10 Years of Indonesia’s Forest Moratorium

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Primary forest in South Sorong Regency, West Papua. (EcoNusa Foundation/Moch. Fikri)

Exactly ten years ago the Indonesian Government announced an important political commitment, a moratorium or know as temporary suspension in the issuance of new licenses in primary forests and peatlands, followed by action to improve forest and peatland governance. This huge commitment later supported by the Norwegian Government by giving one billion dollars commitment in support of efforts to reduce greenhouse gas emissions in Indonesia.

This is an important political step for the protection of Indonesia’s forests. The commitment of the two countries was then signed in the form of an official Letter of Intent (LoI) on May 26, 2010. The Norwegian Government’s huge commitment to Indonesia according to the CEO of EcoNusa Foundation, Bustar Maitar, is a “bonus”.

“I call it a bonus because without it I am sure the government will remain committed to protecting Indonesia’s forests for the future of Indonesia,” he said.

The Indonesian Government’s hard work in controlling forest clearance and greenhouse gas emissions in the last ten years has been conveyed by the Minister of Environment and Forestry, Siti Nurbaya, that in the near future Indonesia will soon receive 56 million USD from the Norwegian Government as the first compensation the results of the reduction in greenhouse gas emissions from the land and forest sector. Indonesia, based on data from the results of reduced greenhouse gas emissions (result based payment) in 2016 and 2017, succeeded in reducing emissions by 11.2 million tons of CO2e. According to the Minister of Forestry Environment, this fund will be managed by the Environmental Fund Management Agency (BPDLH) launched by the Ministry of Finance and the Ministry of Forestry and the Environment on October 9, 2019, for efforts to manage the environment and forestry and public welfare.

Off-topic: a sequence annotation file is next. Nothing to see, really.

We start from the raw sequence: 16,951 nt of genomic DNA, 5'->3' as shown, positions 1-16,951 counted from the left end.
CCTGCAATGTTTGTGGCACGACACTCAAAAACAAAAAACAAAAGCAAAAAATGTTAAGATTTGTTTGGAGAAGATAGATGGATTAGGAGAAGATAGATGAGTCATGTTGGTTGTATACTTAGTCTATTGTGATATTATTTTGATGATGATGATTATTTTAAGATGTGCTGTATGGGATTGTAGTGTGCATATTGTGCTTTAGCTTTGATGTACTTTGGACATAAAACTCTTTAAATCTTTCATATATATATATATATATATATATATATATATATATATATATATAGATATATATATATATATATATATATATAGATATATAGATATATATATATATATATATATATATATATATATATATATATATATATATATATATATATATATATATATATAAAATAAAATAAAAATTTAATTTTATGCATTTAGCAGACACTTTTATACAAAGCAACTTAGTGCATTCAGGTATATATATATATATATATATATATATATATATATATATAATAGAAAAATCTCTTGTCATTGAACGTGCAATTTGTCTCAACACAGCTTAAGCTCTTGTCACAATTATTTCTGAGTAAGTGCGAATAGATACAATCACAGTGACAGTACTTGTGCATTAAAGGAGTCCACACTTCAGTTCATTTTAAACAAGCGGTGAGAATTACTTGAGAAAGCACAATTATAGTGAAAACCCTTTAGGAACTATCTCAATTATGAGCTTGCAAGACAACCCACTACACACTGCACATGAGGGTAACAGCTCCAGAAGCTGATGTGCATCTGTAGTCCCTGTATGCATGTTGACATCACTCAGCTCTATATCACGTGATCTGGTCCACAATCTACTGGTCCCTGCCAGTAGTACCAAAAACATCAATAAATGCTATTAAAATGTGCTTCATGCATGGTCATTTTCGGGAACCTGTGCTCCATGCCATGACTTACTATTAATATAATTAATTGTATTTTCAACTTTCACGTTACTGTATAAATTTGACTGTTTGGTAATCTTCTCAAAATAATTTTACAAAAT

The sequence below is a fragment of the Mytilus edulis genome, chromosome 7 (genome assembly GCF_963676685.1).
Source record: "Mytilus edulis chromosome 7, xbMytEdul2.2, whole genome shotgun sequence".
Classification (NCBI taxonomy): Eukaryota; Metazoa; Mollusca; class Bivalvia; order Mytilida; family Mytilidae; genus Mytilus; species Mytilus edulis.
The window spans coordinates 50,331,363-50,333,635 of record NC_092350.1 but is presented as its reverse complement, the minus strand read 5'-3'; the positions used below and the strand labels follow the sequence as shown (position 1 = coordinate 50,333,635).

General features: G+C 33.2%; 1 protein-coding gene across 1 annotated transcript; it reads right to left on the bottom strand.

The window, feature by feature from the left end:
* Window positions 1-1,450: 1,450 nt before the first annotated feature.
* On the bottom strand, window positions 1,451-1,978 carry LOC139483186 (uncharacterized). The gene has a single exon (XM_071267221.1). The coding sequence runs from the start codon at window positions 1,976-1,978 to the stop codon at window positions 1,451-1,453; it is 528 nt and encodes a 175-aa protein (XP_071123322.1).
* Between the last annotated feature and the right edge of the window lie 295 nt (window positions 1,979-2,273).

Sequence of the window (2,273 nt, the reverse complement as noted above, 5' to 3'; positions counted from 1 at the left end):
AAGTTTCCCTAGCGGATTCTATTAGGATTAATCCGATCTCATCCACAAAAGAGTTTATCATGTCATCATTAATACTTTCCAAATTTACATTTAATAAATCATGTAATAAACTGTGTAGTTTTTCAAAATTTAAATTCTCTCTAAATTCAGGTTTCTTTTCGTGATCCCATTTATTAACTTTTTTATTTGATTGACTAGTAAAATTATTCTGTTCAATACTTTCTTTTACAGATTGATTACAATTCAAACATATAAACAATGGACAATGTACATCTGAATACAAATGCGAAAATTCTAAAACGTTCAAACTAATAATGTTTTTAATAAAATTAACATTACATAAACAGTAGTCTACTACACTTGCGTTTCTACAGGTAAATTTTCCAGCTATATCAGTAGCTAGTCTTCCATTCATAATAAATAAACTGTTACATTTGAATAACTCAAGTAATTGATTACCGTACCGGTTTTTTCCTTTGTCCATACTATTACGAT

This is an important achievement of the Government of Indonesia and would not have been possible without various corrective measures led by the Minister of Environment and staff including people who have been dependent on forests. “Corrective efforts such as licensing review must continue including encouraging sustainable social forest management,” added Bustar.

Furthermore, the CEO of the EcoNusa Foundation said that the majority of Indonesia’s remaining forests were in eastern Indonesia, especially in the provinces of Papua, West Papua, and the Maluku Islands. This region is not only rich in biodiversity and plays a vital role for the sustainable life of its people, but also stores hundreds of millions of carbons which is very important as a counterweight to the world’s climate.

In this region is the largest cluster of mangrove forests stored in Indonesia and Southeast Asia which has an important role for the sustainability of coastal and marine ecosystems. If we want to save Indonesia’s forests, the effort must start from the forests in eastern Indonesia because forest cover is still the largest there. Failure to save forests in eastern Indonesia will be a failure in efforts to save Indonesia’s forests.

Indonesia’s forests and peat plays an important role not only for the welfare of the community but for the local and global climate. Climate change continues to threaten the life of the earth from time to time. Failure to stop the rate of deforestation which contributes 25% to global greenhouse gas emissions is a failure in efforts to control climate change. In addition, during the Covid-19 pandemic, forests in the regions of Papua and Maluku became the largest source of food for the sustainability of the people who live around the forest.

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